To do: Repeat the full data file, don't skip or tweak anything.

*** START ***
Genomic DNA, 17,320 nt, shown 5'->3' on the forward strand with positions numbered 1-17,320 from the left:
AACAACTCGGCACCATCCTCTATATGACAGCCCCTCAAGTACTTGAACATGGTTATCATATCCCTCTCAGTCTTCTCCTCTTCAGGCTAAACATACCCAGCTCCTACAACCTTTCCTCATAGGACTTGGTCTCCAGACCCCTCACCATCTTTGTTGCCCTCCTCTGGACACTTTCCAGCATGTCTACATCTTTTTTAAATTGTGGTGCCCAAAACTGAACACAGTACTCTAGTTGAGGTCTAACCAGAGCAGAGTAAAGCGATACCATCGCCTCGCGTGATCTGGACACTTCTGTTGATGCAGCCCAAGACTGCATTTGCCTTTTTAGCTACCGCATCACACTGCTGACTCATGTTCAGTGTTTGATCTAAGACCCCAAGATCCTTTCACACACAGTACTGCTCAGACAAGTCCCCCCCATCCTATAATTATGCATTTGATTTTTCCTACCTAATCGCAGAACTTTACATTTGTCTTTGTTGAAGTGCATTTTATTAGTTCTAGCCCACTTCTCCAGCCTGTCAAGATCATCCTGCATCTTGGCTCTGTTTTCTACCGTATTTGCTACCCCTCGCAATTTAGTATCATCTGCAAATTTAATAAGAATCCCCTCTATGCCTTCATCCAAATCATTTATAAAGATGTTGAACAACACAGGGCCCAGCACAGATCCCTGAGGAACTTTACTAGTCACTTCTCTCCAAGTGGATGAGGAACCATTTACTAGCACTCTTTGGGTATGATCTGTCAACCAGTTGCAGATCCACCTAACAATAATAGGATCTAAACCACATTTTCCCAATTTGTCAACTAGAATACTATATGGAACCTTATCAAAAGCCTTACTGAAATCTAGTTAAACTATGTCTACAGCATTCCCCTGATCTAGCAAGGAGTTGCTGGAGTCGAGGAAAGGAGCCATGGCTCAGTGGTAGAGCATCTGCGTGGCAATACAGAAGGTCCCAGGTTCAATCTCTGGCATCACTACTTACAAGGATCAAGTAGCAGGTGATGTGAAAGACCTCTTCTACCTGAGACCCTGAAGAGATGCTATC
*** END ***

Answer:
Genomic DNA, 17,320 nt, shown 5'->3' on the forward strand with positions numbered 1-17,320 from the left:
AACAACTCGGCACCATCCTCTATATGACAGCCCCTCAAGTACTTGAACATGGTTATCATATCCCTCTCAGTCTTCTCCTCTTCAGGCTAAACATACCCAGCTCCTACAACCTTTCCTCATAGGACTTGGTCTCCAGACCCCTCACCATCTTTGTTGCCCTCCTCTGGACACTTTCCAGCATGTCTACATCTTTTTTAAATTGTGGTGCCCAAAACTGAACACAGTACTCTAGTTGAGGTCTAACCAGAGCAGAGTAAAGCGATACCATCGCCTCGCGTGATCTGGACACTTCTGTTGATGCAGCCCAAGACTGCATTTGCCTTTTTAGCTACCGCATCACACTGCTGACTCATGTTCAGTGTTTGATCTAAGACCCCAAGATCCTTTCACACACAGTACTGCTCAGACAAGTCCCCCCCATCCTATAATTATGCATTTGATTTTTCCTACCTAATCGCAGAACTTTACATTTGTCTTTGTTGAAGTGCATTTTATTAGTTCTAGCCCACTTCTCCAGCCTGTCAAGATCATCCTGCATCTTGGCTCTGTTTTCTACCGTATTTGCTACCCCTCGCAATTTAGTATCATCTGCAAATTTAATAAGAATCCCCTCTATGCCTTCATCCAAATCATTTATAAAGATGTTGAACAACACAGGGCCCAGCACAGATCCCTGAGGAACTTTACTAGTCACTTCTCTCCAAGTGGATGAGGAACCATTTACTAGCACTCTTTGGGTATGATCTGTCAACCAGTTGCAGATCCACCTAACAATAATAGGATCTAAACCACATTTTCCCAATTTGTCAACTAGAATACTATATGGAACCTTATCAAAAGCCTTACTGAAATCTAGTTAAACTATGTCTACAGCATTCCCCTGATCTAGCAAGGAGTTGCTGGAGTCGAGGAAAGGAGCCATGGCTCAGTGGTAGAGCATCTGCGTGGCAATACAGAAGGTCCCAGGTTCAATCTCTGGCATCACTACTTACAAGGATCAAGTAGCAGGTGATGTGAAAGACCTCTTCTACCTGAGACCCTGAAGAGATGCTATC